[Review] Neural Diver

neural diverNeural Diver: Cyber Defender [Google Play, Amazon, iTunes]

Developer: Clockwork Wolf
Genre: Arcade
Price: Free

Neural Diver is the first release of an indie developer Clockwork Wolf, and one worth mentioning because it shows this developer has got what it takes to make interesting and good-looking games. We will surely keep an eye on their releases.


Neural Diver is a retro shoot-them-up arcade at heart, with vibrant, colorful design, fast-paced nearly twitch-like action that requires quick thinking and hand-eye coordination.

Story-wise, you are a neural diver for hire. You have been trained to access cyber space, detach your mind from your body, enter an AI’s neural system, locate a virus and combat it in real shmup style. That’s what you do. Truth be told, I did not exactly understand how combating a digital virus in the cyber space of an AI system ties up with the Earth’s outer space colonies, but it doesn’t influence much the gameplay.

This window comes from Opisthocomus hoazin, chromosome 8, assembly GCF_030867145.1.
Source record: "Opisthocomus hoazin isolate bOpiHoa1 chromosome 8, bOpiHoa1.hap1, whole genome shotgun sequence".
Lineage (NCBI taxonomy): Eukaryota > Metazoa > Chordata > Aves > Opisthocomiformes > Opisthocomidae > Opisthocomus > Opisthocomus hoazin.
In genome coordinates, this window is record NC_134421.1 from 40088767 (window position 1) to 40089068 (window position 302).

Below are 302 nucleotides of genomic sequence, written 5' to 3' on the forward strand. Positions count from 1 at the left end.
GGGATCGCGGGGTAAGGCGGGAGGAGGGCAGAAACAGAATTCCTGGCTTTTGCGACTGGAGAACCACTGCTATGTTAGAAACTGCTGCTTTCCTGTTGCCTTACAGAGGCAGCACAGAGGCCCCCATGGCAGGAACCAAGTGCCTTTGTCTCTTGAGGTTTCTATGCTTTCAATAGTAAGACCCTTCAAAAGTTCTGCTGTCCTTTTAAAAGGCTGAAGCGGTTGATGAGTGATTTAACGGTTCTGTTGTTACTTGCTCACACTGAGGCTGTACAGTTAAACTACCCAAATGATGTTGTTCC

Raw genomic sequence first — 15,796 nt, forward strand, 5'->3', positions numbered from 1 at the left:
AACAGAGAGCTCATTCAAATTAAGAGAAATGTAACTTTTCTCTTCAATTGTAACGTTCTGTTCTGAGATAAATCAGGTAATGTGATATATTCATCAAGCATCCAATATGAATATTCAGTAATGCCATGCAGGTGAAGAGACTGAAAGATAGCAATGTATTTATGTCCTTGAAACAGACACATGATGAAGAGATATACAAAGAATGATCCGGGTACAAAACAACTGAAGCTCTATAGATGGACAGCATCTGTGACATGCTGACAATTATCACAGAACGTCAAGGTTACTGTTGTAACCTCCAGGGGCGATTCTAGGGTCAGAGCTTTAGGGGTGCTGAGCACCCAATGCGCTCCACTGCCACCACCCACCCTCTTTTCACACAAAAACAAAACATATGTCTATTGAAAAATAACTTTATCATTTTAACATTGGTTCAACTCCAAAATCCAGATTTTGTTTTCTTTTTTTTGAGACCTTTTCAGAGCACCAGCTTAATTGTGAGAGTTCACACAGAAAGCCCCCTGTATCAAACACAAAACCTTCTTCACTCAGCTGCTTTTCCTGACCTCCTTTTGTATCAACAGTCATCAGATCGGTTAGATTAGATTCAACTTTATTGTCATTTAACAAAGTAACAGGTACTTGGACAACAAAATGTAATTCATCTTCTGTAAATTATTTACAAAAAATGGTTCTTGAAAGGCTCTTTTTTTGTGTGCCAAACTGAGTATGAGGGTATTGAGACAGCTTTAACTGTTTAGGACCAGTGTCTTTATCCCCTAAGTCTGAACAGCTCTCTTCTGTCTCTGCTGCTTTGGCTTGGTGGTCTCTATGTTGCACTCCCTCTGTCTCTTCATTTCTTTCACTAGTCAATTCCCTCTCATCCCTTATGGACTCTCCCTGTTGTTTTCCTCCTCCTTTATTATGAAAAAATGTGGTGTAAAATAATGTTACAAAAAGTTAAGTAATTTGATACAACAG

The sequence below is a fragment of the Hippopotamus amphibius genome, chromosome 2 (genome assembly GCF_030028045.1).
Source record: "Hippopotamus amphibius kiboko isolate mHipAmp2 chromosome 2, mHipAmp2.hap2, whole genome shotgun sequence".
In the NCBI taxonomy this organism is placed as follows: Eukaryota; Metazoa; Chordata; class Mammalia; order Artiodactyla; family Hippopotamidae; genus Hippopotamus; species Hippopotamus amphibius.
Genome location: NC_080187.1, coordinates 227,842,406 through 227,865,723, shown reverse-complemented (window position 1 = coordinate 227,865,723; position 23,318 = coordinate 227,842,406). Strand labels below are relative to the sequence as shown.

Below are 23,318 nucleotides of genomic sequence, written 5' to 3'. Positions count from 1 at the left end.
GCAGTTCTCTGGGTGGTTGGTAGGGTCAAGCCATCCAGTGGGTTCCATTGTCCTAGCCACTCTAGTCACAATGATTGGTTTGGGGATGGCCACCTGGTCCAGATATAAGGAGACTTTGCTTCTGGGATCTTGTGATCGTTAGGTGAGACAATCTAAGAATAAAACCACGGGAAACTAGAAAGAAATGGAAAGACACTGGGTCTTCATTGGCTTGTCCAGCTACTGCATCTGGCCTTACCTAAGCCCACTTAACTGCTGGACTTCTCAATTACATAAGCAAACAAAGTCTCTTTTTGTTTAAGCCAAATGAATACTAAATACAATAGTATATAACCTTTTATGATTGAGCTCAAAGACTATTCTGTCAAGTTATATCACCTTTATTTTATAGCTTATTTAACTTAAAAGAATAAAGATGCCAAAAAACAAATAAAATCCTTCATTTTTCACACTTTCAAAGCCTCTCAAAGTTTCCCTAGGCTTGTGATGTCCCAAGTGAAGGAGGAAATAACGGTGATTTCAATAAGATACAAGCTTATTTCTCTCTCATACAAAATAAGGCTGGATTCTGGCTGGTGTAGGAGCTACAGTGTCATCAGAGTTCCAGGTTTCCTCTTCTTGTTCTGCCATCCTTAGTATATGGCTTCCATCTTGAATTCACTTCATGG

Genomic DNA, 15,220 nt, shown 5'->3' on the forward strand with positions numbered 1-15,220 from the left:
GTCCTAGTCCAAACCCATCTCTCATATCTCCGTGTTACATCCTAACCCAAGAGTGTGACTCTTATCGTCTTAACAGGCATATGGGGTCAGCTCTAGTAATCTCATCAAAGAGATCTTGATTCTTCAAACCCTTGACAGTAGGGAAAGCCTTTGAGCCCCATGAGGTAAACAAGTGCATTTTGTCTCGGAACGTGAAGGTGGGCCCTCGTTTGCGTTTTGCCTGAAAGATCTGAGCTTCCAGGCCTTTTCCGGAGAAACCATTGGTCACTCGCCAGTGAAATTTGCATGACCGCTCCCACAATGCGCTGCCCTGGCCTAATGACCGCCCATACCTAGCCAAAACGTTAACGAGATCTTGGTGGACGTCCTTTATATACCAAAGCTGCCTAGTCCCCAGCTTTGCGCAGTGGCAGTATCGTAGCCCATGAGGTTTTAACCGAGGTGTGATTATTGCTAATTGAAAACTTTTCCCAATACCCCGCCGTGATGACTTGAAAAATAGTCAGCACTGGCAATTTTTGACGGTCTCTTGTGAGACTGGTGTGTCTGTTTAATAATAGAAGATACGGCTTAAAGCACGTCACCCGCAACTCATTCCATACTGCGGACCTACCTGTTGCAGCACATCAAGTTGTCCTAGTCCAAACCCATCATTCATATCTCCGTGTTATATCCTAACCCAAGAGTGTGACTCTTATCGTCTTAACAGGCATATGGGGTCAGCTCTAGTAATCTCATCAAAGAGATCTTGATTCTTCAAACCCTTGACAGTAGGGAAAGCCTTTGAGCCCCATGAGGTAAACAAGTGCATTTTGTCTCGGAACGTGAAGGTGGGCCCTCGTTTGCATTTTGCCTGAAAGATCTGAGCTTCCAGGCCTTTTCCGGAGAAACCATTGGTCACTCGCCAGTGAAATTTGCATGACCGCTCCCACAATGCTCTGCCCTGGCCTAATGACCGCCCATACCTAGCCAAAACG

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As a neural diver, you enter a cyber system and see it as clusters of data. You view the action from the first-person perspective, as if your device was your windshield. You fly through the system, and there are seven strings of incoming traffic that you have to filter.

The incoming clusters are of different quality. Some you can consume, others need to be eliminated. At the bottom right corner, you will see the available weapons – you unlock them one by one, but pretty fast.

The items you can consume have the red cross on them and look pretty much like the medic kits, and you can consume the with the help of Type 1 weapons. Be careful, though, because if you let them reach your projectiles before you send out your consuming weapons, the med kits will damage the projectiles.

Then come the viruses, or rather different layers of one virus. To destroy its incoming clusters you will need to use the weapons Type 2 and 3, and up. Some are weaker, and it takes two shots to destroy a cluster. Others are more powerful, but take longer to recharge each projectile, and consume more power of your ship, if it is the right term for what you are driving.